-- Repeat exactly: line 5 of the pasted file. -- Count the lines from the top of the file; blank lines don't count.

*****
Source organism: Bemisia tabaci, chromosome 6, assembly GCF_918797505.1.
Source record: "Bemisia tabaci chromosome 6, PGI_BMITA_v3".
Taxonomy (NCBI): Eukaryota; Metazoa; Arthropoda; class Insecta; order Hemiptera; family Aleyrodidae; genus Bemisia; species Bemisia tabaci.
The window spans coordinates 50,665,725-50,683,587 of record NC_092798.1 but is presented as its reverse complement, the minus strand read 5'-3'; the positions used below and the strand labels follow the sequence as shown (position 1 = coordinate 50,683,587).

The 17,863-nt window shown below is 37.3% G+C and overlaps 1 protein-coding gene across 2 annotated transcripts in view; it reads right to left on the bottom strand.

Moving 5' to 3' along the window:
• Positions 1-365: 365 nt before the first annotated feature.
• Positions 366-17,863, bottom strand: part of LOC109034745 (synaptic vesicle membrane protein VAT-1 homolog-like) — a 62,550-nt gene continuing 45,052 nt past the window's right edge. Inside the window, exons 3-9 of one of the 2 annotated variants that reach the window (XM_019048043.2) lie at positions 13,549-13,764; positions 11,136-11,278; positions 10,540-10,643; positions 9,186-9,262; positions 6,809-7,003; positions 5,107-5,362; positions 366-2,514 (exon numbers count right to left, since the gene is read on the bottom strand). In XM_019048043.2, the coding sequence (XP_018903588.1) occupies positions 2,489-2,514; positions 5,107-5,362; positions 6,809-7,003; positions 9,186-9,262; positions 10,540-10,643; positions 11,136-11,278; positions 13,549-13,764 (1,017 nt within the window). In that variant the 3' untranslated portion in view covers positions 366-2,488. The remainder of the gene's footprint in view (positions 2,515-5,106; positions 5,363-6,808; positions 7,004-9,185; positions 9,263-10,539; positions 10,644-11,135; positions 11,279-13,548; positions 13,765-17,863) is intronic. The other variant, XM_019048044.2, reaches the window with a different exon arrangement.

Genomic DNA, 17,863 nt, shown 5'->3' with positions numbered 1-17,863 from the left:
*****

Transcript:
The 17,863-nt window shown below is 37.3% G+C and overlaps 1 protein-coding gene across 2 annotated transcripts in view; it reads right to left on the bottom strand.